How stupid of him to have agreed,what now he thought.' Why didn't I ask for her phone number so that I could at least cancel in time? What does she mean by D-Day! and why not a public place? The questions were endless. He was in a fix. He had seen some horror stories about young girls luring married/committed men for a TV show that did a loyalty test, he had read about stories of blackmail and even some innocent flirting gone horribly wrong. There was the lurking fear and still a part of him did want to meet her, to reach out to this girl who had reawakened some parts of his soul that lay dead somewhere now.
Sudhir argued with himself long enough to let the coffee turn cold. He went home in the same pensive state- "to go or not to go!”Reema was to leave the next night. Should I tell Reema? Should I speak to Rohit? Too many should I's clouded his reasoning.
When he woke up it was already 9 a.m. Friday morning. He got ready and left the house around 11, telling Reema that he had a lunch meeting with some friends. But it was too early to leave for the destination; it would only take him less than an hour to be there.
He went to his favourite book cafe, but today neither books nor coffee could take the peculiar sensation away. The sensation of attempting the forbidden, exploring the unknown. He didn't know what was in store for him, this thing could go horribly wrong or just perfect, there was no in between. Having lived a sheltered middle-class life he was not a risk-taker or adventure-seeker by nature but this time despite knowing that a lot could be at stake, some unseen force goaded him on.
At around 1 he decided to move, he played some soothing classical music on the car stereo, took some deep breaths and felt relieved and confident. 'Ms. Mehra ! here I come for the D- day!’
As his car entered the gates of the apartment complex and the security guard noted down his details, the jitters rushed back, but it was too late now for second thoughts. He carefully adjusted the flowers, the chocolates and the surprise gift in the carry bag and boarded the lift.
1:55 p.m., five minutes to the encounter, Sudhir's heart was racing like a criminal on the run.
He pushed the doorbell and at once she was there," hey Sudhir ! Welcome!.She gave him a light hug. Her freshness filled his breath and he lost consciousness of everything else.
It was a decent middle-class living home. She told him it belonged to one of her friends who was out of town. She was doing most of the talking; Sudhir was only watching and sweating. In between he had only moved to give her the flowers and the chocolates; he saved the special gift for later. After an uncomfortable round of routine chit-chat, cold drink and snacks, Preetika announced, ‘so now you have to close your eyes for the surprise!'.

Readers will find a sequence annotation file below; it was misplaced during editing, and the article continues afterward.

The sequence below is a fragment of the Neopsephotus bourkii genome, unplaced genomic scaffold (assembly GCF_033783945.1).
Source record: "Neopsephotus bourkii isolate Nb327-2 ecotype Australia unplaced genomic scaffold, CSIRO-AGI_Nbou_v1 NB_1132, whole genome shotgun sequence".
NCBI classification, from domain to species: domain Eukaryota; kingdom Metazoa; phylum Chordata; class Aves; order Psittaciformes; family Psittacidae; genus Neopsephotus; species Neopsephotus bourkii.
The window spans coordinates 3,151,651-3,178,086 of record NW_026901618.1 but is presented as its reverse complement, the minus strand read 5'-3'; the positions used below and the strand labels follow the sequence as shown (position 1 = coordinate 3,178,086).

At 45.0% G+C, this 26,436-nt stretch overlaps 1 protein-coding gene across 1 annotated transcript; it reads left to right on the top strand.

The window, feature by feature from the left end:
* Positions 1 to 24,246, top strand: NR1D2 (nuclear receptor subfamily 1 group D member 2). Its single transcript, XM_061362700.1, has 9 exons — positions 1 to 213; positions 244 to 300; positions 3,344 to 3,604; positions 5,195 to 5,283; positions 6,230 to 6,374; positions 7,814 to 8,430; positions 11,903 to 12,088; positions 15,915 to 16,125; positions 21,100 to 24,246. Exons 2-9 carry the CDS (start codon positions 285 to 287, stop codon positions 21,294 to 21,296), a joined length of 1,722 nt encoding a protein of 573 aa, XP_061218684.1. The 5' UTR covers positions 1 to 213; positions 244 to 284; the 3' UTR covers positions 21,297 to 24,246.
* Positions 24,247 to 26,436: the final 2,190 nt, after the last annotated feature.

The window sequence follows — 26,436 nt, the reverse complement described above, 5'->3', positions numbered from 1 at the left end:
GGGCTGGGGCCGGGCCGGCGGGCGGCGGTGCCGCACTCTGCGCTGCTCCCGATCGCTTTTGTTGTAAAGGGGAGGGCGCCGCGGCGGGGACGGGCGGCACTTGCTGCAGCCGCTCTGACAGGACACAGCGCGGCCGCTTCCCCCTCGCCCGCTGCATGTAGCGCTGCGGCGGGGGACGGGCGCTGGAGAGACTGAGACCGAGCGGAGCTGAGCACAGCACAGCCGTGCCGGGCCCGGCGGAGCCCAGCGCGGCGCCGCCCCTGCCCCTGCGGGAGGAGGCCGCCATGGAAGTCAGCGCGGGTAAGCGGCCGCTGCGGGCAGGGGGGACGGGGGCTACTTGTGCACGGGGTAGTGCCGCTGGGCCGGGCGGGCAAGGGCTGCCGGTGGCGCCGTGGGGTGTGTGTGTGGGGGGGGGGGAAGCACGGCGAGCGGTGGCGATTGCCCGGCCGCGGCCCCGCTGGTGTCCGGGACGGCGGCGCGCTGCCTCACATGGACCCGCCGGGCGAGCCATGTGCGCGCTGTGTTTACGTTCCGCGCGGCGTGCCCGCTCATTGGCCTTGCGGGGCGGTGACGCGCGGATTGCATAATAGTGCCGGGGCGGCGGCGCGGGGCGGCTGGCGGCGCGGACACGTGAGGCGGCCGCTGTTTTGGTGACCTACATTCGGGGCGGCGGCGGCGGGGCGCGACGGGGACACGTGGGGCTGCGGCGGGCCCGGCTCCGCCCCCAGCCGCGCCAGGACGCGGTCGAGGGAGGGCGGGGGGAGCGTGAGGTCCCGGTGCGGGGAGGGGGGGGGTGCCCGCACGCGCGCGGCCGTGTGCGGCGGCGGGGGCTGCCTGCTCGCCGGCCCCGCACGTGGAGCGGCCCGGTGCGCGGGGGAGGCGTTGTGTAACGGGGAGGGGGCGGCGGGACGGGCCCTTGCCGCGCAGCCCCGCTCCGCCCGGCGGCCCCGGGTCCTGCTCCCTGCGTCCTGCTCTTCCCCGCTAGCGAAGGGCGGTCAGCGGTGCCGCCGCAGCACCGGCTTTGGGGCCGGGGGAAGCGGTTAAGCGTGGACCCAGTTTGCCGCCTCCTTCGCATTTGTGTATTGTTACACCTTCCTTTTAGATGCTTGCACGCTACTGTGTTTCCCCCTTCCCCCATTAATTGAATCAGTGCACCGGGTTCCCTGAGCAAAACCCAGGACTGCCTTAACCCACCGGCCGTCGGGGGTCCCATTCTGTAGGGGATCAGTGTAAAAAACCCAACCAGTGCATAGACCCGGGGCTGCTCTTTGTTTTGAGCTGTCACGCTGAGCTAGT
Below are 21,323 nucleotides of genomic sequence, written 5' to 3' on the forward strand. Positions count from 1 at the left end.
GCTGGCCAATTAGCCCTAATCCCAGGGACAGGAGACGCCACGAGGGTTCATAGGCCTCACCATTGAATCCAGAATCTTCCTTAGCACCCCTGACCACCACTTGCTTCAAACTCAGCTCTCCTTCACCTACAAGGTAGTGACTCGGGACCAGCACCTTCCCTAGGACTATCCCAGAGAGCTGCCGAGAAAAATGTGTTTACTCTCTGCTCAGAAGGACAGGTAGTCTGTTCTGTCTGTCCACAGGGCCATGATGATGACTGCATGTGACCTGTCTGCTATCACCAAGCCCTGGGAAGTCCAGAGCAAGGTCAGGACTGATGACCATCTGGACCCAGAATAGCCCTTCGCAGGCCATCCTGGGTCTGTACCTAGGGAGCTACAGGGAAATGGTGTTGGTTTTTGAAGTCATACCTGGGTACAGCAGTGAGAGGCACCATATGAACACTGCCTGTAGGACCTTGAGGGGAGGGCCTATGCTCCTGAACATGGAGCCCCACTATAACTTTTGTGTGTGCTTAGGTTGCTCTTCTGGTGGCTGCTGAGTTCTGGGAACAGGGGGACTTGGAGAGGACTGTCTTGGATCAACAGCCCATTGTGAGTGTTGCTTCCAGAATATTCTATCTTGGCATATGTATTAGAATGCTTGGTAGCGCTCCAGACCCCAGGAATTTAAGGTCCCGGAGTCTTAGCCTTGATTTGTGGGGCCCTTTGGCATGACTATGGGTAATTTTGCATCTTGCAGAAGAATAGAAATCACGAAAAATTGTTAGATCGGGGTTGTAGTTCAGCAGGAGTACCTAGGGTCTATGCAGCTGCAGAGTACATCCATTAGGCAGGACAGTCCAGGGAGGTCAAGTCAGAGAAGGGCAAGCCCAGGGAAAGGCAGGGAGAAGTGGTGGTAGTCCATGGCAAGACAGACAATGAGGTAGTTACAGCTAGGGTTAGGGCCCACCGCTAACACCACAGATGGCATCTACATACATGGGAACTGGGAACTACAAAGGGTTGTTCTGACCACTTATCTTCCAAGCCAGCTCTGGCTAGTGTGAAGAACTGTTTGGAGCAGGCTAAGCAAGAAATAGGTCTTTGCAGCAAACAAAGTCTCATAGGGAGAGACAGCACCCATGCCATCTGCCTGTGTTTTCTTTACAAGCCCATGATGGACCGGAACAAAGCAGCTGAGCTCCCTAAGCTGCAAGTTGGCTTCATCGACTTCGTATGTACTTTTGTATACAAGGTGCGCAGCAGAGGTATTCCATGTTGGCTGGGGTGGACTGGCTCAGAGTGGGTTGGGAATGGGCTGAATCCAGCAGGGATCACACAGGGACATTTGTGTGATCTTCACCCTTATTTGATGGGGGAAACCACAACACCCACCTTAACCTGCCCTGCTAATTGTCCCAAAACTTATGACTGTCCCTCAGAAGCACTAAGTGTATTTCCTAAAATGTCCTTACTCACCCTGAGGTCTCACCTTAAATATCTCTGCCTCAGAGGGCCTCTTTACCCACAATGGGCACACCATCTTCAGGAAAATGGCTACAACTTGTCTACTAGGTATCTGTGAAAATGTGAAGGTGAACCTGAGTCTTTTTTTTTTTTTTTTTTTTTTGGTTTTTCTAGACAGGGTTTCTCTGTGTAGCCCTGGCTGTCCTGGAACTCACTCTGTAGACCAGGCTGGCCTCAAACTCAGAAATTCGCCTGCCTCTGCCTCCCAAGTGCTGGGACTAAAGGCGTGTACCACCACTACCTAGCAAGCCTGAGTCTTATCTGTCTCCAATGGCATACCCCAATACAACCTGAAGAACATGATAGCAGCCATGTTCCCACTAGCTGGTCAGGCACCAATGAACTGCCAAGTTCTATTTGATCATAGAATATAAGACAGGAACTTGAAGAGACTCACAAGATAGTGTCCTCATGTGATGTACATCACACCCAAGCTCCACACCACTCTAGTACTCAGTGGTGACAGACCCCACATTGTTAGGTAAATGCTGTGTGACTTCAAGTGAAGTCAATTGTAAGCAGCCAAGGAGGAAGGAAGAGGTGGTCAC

Abruptly she moved close to him and put her palm on his eyes, and then nothing else mattered. She started the countdown," 10,9,8,7............now open your eyes!”
And there on the adjacent sofa was another man, almost his age, smiling calmly.
He looked carefully and muttered, 'Prakash'.
Indeed it was him, Prakash his college friend and hostel roommate who had moved back to Punjab after the course. Preetika jumped, "Papa, meet Sudhir uncle, my new online friend!”
"Uncle ! But why would she...", Sudhir's confusion was muffled by Prakash's huge hug.
He apologised profusely for Preetika's prank. So she was just trying to find her father's friend to surprise him.
Preetika exclaimed,"You know papa talked so fondly about your college days, and when I told him that I wanted him to meet one of my online friends I was sure he was expecting a geeky teenager. Little did he know that I had found his college friend and I planned it to be a surprise for you both!”
The next few minutes Sudhir was stunned. Prakash talked about his own life after college, enquired about his and even invited him to their ancestral farm near Chandigarh. Sudhir tried to keep a straight face, while his heart and mind were on a whirl. He felt anger, disappointment, shame, guilt, love, pity, forgiveness and disgust all in one breath. This was indeed new for him, the beginning of all this was strange but it was nothing compared to the end it was reaching. Sudhir had just experienced a truth stranger than fiction.
He rushed home, went straight to his study, opened his account and without any deliberation clicked 'deactivate'. Meanwhile Reema had brought his coffee and was about to return to the kitchen, when he held her hand and said, "Reema I love you! Can’t you cancel this trip? Let's spend some time together this weekend."
As her shock changed into a smile and a nod they both knew that they had just rediscovered what they had lost along the way.
Hours later as Reema was getting ready for the special dinner, she glanced at the beautiful bracelet, the clasp had elegantly engraved -"only love !”